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Classification of Concentration Levels in Adult-Early Phase using Brainwave Signals by Applying K-Nearest Neighbor Azhari, Ahmad; Ammatulloh, Fathia Irbati
Signal and Image Processing Letters Vol. 1 No. 1: March 2019
Publisher : Association for Scientific Computing Electrical and Engineering (ASCEE)

Show Abstract | Download Original | Original Source | Check in Google Scholar | DOI: 10.31763/simple.v1i1.170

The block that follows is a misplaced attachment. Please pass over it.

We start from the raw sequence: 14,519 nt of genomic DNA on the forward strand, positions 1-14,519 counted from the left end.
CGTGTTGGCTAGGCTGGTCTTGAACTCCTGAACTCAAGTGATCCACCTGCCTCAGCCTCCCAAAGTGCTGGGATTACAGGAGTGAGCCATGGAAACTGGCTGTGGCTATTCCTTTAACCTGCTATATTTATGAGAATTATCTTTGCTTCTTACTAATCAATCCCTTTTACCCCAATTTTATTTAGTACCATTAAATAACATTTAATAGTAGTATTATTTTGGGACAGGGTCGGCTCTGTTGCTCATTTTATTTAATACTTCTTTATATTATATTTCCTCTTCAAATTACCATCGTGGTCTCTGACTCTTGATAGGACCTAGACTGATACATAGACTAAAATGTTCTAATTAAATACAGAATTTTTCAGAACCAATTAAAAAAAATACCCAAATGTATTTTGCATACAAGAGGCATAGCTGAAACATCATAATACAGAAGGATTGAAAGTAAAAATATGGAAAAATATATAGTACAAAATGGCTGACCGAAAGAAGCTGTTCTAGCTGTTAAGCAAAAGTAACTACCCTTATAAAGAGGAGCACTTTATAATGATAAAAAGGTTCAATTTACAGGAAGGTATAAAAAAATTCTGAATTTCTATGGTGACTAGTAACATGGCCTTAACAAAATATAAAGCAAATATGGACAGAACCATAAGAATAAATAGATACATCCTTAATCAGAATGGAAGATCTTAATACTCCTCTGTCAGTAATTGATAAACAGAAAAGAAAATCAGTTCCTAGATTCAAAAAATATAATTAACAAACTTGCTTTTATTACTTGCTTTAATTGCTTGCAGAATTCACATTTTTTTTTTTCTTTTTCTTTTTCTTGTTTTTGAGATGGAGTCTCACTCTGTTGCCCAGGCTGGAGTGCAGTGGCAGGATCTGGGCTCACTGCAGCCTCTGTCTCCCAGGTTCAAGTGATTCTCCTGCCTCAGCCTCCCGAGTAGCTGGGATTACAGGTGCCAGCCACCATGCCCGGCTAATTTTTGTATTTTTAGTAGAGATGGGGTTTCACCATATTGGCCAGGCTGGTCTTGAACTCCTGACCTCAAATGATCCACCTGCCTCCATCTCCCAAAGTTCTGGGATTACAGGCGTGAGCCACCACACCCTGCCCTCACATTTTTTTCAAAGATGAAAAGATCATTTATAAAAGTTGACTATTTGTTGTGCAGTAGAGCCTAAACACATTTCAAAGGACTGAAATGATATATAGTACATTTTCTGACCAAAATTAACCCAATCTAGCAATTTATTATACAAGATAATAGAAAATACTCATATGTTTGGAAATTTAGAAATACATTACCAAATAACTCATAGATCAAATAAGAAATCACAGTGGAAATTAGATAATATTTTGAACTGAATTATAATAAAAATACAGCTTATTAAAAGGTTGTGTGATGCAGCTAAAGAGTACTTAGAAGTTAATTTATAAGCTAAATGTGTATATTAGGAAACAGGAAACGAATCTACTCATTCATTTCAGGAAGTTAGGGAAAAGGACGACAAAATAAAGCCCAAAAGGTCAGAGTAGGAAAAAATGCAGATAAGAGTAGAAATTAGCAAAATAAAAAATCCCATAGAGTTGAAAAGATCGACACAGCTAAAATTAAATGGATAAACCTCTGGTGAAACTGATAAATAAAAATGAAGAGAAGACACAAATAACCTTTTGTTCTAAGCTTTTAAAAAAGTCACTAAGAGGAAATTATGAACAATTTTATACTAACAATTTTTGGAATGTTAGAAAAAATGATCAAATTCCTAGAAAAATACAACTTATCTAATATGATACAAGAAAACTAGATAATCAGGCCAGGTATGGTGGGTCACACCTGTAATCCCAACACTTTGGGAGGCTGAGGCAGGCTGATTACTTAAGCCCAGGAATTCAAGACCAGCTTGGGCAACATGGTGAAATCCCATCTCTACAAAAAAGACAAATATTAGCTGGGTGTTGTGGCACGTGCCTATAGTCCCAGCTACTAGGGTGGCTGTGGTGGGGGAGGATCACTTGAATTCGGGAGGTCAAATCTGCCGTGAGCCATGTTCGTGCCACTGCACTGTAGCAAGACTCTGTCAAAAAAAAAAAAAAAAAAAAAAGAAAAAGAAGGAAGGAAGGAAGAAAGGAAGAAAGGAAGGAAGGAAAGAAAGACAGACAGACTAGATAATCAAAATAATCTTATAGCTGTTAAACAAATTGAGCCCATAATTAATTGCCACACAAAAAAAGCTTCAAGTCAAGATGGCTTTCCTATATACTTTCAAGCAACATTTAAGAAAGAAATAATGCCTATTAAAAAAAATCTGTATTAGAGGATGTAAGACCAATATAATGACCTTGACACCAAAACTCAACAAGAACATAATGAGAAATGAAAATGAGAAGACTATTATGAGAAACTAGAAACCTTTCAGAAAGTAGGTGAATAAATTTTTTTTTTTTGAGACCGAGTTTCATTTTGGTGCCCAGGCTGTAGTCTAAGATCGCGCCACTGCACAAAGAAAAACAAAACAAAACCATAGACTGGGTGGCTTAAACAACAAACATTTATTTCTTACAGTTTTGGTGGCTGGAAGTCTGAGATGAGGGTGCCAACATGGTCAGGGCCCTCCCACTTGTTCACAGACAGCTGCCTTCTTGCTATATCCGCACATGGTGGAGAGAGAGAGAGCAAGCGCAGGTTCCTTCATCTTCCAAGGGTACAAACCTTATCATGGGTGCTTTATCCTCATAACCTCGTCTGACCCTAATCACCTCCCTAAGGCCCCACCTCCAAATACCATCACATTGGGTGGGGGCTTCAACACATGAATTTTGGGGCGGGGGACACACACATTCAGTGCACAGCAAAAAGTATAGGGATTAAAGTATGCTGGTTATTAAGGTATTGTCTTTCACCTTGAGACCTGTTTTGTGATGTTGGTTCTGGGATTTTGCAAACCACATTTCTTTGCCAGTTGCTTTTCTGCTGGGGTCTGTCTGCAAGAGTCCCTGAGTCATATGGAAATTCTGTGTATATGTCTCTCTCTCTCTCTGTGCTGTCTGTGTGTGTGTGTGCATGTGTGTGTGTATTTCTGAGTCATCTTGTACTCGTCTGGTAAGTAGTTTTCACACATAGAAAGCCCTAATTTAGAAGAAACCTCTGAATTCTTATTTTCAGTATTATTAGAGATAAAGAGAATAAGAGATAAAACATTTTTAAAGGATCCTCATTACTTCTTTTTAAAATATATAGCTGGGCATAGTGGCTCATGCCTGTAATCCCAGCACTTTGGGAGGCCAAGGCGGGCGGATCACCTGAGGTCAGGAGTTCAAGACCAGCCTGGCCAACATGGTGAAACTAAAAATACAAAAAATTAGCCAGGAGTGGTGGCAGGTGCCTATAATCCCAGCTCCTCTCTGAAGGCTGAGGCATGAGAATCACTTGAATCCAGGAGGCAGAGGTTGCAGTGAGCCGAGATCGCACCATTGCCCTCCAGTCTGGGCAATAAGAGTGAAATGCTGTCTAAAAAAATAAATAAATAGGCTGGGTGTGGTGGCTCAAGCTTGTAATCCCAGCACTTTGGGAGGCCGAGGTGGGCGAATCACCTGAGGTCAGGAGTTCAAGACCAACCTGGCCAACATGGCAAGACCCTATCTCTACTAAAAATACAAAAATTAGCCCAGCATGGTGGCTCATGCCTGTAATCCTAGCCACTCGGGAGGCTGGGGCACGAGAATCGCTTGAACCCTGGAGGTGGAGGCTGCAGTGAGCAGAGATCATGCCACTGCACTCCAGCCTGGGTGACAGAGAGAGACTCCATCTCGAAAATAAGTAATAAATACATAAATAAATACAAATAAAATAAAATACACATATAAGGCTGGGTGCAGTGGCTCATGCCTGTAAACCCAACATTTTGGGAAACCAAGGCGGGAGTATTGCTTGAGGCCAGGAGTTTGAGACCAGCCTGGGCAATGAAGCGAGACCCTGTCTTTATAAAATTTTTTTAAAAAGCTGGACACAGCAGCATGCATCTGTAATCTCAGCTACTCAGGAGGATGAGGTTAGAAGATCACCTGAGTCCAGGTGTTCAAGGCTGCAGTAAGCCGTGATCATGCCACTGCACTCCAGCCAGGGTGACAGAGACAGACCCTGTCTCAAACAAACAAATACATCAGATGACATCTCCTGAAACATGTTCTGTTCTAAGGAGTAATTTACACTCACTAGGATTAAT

The brain controls the center of human life. Through the brain, all activities of living can be done. One of them is cognitive activity. Brain performance is influenced by mental conditions, lifestyle, and age. Cognitive activity is an observation of mental action, so it includes psychological symptoms that involve memory in the brain's memory, information processing, and future planning. In this study, the concentration level was measured at the age of the adult-early phase (18-30 years) because in this phase, the brain thinks more abstractly and mental conditions influence it. The purpose of this study was to see the level of concentration in the adult-early phase with a stimulus in the form of cognitive activity using IQ tests with the type of Standard Progressive Matrices (SPM) tests. To find out the IQ test results require a long time, so in this study, a recording was done to get brain waves so that the results of the concentration level can be obtained quickly.EEG data was taken using an Electroencephalogram (EEG) by applying the SPM test as a stimulus. The acquisition takes three times for each respondent, with a total of 10 respondents. The method implemented in this study is a classification with the k-Nearest Neighbor (kNN) algorithm. Before using this method, preprocessing is done first by reducing the signal and filtering the beta signal (13-30 Hz).The results of the data taken will be extracted first to get the right features, feature extraction in this study using first-order statistical characteristics that aim to find out the typical information from the signals obtained. The results of this study are the classification of concentration levels in the categories of high, medium, and low. Finally, the results of this study show an accuracy rate of 70%.